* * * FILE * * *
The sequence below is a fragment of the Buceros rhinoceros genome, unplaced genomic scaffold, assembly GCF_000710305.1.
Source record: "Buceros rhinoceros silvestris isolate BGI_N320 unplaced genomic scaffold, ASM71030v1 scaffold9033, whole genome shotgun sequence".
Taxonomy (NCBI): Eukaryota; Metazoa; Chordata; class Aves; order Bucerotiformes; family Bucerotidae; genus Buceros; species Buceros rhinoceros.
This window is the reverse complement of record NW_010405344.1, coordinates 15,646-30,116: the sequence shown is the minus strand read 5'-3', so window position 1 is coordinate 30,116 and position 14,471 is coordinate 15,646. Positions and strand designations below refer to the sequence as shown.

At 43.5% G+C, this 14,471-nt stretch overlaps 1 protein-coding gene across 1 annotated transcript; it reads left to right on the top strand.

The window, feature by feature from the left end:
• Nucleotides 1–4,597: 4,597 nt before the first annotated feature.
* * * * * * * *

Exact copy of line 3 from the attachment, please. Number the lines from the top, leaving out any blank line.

Taxonomy (NCBI): Eukaryota; Metazoa; Chordata; class Aves; order Bucerotiformes; family Bucerotidae; genus Buceros; species Buceros rhinoceros.